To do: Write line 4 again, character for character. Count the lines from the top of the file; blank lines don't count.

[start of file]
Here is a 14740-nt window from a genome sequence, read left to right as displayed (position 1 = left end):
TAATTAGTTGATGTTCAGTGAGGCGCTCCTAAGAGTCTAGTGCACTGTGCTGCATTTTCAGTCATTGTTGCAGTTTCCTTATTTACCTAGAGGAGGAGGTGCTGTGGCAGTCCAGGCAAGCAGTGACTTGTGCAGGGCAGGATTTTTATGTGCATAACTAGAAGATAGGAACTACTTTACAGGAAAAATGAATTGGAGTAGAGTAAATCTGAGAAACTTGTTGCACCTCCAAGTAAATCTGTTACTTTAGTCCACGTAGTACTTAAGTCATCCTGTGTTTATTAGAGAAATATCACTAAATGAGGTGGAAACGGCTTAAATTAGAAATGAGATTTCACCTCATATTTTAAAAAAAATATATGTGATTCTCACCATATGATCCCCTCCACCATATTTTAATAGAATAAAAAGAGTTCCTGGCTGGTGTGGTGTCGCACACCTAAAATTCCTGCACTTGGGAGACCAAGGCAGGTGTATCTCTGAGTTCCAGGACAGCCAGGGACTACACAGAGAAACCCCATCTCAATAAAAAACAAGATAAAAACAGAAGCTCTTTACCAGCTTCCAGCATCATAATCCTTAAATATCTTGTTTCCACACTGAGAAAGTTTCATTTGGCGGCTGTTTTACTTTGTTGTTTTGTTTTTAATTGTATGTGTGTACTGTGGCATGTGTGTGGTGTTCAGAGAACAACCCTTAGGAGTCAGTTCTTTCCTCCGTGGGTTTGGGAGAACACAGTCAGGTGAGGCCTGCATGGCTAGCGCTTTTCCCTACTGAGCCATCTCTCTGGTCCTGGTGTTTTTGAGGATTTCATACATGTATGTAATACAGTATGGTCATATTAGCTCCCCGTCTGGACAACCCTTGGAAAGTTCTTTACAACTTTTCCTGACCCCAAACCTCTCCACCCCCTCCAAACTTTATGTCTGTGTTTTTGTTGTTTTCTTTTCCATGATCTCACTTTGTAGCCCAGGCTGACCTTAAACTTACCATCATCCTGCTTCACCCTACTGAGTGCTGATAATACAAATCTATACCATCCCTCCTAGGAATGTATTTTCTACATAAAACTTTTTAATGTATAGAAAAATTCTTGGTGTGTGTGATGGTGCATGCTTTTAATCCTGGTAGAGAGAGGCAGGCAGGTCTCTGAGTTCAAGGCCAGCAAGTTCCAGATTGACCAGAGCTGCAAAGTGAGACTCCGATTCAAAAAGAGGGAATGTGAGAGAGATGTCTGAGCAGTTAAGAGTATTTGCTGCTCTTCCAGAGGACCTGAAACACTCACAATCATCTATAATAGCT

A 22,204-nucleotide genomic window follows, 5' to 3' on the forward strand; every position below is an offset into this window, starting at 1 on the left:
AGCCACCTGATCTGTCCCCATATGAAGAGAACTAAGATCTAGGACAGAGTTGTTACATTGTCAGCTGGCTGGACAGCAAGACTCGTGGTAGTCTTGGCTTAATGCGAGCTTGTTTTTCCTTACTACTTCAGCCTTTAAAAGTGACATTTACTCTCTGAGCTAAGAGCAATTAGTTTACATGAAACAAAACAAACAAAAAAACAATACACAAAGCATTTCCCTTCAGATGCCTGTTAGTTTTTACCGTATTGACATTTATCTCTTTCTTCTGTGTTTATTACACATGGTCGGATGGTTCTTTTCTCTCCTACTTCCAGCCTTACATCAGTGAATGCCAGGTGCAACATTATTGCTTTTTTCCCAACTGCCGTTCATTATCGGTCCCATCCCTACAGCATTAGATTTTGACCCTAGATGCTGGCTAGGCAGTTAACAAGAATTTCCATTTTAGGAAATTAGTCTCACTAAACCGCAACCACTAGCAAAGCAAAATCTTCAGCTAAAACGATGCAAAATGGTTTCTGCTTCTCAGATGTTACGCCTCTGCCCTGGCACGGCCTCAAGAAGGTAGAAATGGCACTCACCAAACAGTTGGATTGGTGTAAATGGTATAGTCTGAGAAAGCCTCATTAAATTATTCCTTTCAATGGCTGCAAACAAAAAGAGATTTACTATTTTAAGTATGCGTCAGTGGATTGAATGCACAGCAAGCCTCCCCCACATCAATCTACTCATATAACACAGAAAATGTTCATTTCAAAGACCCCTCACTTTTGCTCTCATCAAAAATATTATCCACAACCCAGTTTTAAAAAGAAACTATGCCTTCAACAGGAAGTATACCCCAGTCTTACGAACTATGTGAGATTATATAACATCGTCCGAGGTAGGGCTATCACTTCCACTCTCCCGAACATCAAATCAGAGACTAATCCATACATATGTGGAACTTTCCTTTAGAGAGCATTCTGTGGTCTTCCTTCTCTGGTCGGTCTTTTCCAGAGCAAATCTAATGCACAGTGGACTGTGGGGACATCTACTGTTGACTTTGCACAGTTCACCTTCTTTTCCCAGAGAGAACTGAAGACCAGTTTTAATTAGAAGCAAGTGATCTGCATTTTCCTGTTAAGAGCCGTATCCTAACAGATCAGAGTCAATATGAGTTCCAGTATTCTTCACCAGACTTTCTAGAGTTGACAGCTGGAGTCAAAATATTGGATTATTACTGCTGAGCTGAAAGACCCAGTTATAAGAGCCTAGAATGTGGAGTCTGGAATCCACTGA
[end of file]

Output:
AGCCACCTGATCTGTCCCCATATGAAGAGAACTAAGATCTAGGACAGAGTTGTTACATTGTCAGCTGGCTGGACAGCAAGACTCGTGGTAGTCTTGGCTTAATGCGAGCTTGTTTTTCCTTACTACTTCAGCCTTTAAAAGTGACATTTACTCTCTGAGCTAAGAGCAATTAGTTTACATGAAACAAAACAAACAAAAAAACAATACACAAAGCATTTCCCTTCAGATGCCTGTTAGTTTTTACCGTATTGACATTTATCTCTTTCTTCTGTGTTTATTACACATGGTCGGATGGTTCTTTTCTCTCCTACTTCCAGCCTTACATCAGTGAATGCCAGGTGCAACATTATTGCTTTTTTCCCAACTGCCGTTCATTATCGGTCCCATCCCTACAGCATTAGATTTTGACCCTAGATGCTGGCTAGGCAGTTAACAAGAATTTCCATTTTAGGAAATTAGTCTCACTAAACCGCAACCACTAGCAAAGCAAAATCTTCAGCTAAAACGATGCAAAATGGTTTCTGCTTCTCAGATGTTACGCCTCTGCCCTGGCACGGCCTCAAGAAGGTAGAAATGGCACTCACCAAACAGTTGGATTGGTGTAAATGGTATAGTCTGAGAAAGCCTCATTAAATTATTCCTTTCAATGGCTGCAAACAAAAAGAGATTTACTATTTTAAGTATGCGTCAGTGGATTGAATGCACAGCAAGCCTCCCCCACATCAATCTACTCATATAACACAGAAAATGTTCATTTCAAAGACCCCTCACTTTTGCTCTCATCAAAAATATTATCCACAACCCAGTTTTAAAAAGAAACTATGCCTTCAACAGGAAGTATACCCCAGTCTTACGAACTATGTGAGATTATATAACATCGTCCGAGGTAGGGCTATCACTTCCACTCTCCCGAACATCAAATCAGAGACTAATCCATACATATGTGGAACTTTCCTTTAGAGAGCATTCTGTGGTCTTCCTTCTCTGGTCGGTCTTTTCCAGAGCAAATCTAATGCACAGTGGACTGTGGGGACATCTACTGTTGACTTTGCACAGTTCACCTTCTTTTCCCAGAGAGAACTGAAGACCAGTTTTAATTAGAAGCAAGTGATCTGCATTTTCCTGTTAAGAGCCGTATCCTAACAGATCAGAGTCAATATGAGTTCCAGTATTCTTCACCAGACTTTCTAGAGTTGACAGCTGGAGTCAAAATATTGGATTATTACTGCTGAGCTGAAAGACCCAGTTATAAGAGCCTAGAATGTGGAGTCTGGAATCCACTGA